The Irish Republic's new prime minister, Charles Haughey, has criticized British attempts to find an "internal" solution of the Ulster issue and has called for an international commission to end the violence there.

Speaking to reporters after a conference of the Fianna Fail Party in Dublin yesterday, Haughey said he would invite Britain, as the current ruler of Northern Ireland (Ulster) to an international gathering that should also include the United States and European Common Market countries.

At an address to the party conference, Haughey's first major speech since assuming the premiership two months ago at the resignation of Jack Lynch, the one-time finance minister, brought the delegates cheering to their feet, saying:

"We must face the reality that Northern Ireland, as a political entity, has failed and that a new beginning is needed. The time has surely come for the two sovereign governments [Irish and British] to work together to find a formula and lift the situation on to a new plane that will bring permanent peace and stability to the people of these islands."

Haughey went on to condemn the continuing Ulster terrorism. "All but a tiny minority understand that violence can never bring a solution and that it serves only to perpetuate division and hatred," he said.

But Ulster is "artificial and has been artificially sustained," he said and alluded to an end to British rule. "We look forward to some new free and open arrangement in which Irish men and women, on their own, without a British presence but with active British good will, will manage the affairs of the whole of Ireland in a constructive partnership with the European Community."

By calling for international action and viewing the problems of Ulster at an Irish level, Haughey dismissed current British efforts to find a solution through talks with Ulster's main Protestant and Catholic parties designed to help end direct British rule imposed in 1972.

Nevertheless, several British observers termed Haughey's address conciliatory, Ireland, overwhelmingly Catholic, has consistently opposed the association of Northern Ireland, which is heavily Protestant, with Britain. a

The terrorism is the result of the clandestine Irish Republican Army's efforts to reincorporate Ulster and violent Protestant reaction to those efforts.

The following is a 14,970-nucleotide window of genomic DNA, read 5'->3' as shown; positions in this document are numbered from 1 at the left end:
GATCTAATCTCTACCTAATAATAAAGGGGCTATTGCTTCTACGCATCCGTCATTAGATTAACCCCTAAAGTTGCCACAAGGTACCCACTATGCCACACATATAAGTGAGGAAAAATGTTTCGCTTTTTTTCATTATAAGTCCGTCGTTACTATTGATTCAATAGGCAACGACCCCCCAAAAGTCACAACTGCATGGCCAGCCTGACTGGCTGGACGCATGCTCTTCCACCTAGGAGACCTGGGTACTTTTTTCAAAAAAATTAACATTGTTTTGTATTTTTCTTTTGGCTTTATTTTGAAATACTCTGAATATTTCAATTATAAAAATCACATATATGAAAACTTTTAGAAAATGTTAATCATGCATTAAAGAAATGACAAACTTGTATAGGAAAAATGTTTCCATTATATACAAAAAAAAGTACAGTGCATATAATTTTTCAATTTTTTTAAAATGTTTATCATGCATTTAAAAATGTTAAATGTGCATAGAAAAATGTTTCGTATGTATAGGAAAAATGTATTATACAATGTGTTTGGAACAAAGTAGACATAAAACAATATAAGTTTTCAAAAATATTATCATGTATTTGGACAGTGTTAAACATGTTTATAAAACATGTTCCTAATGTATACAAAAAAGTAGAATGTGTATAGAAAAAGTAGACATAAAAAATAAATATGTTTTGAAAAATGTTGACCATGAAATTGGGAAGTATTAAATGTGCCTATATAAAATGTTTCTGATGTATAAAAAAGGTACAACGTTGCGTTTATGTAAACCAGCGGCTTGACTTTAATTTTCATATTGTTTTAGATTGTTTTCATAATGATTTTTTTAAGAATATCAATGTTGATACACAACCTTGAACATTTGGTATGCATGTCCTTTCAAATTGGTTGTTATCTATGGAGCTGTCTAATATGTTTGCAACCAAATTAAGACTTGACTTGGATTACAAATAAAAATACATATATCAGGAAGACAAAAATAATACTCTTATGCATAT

"Internal" talks between Ulster's religious based parties -- a proposal of British Prime Minister Margaret Thatcher -- have continued inconclusively over the last two months in Belfast. Refering to those efforts, Haughey said, "I don't believe the ultimate solution can come from the constitutional conference in Belfast."

British officials said they had been expecting an initiative from Haughey and the international approach was no surprise. His accession to power in December was viewed with alarm in London. As minister of finance in 1970, Haughey was acquitted by an Irish court of a charge of illegally importing weapons for the IRA.

So far, Haughey has had little contact with the British government. Shortly after he took power, Thatcher replied to a journalist who asked her view of the new Irish Leader: "I'm far too discreet to answer that."

Besides fulfilling some British expectations Haughey's statements on Ulster appear to be directed at his own party. He was selected as party leader on a surge of support for a united Ireland but has inherited a country with chronic economic problems.

A British diplomat said after Haughey's speech: "His real problems are economic -- this speech was carefully thought out for party consumption. He is feeding the faithful but has not yet shown how serious he is about Irish unity." Haughey has not renewed his party's call made when it was out of power in 1975, for complete British withdrawal from Northern Ireland. He gave no specific timetable for establishing the international commission.

Reaction to the appeal was unsurprising. There has been no official British response yet, but an official at the British office for Northern Ireland said: "The government of Northern Ireland is a matter between the people of Northern Ireland and her majesty's government."

In Ulster, the hard-line Protestant leader, The Rev. Ian Paisley, said "Mr. Haughey should learn quickly that neither Irish bullets nor Irish blarney will make the Ulster people surrender."

The deputy leader of Ulster's Catholic Social Democratic and Labor Party Seamus Mallon, called Haughey's statement "positive and constructive." British-Irish consultation on Ulster has been a major position of that party in the British-sponsored talks in Belfast.

What the reaction will be of the European countries and the United States remains to be seen but British diplomats say they do not expect the Europeans to be eager to involve themselves in the morass of Northern Ireland.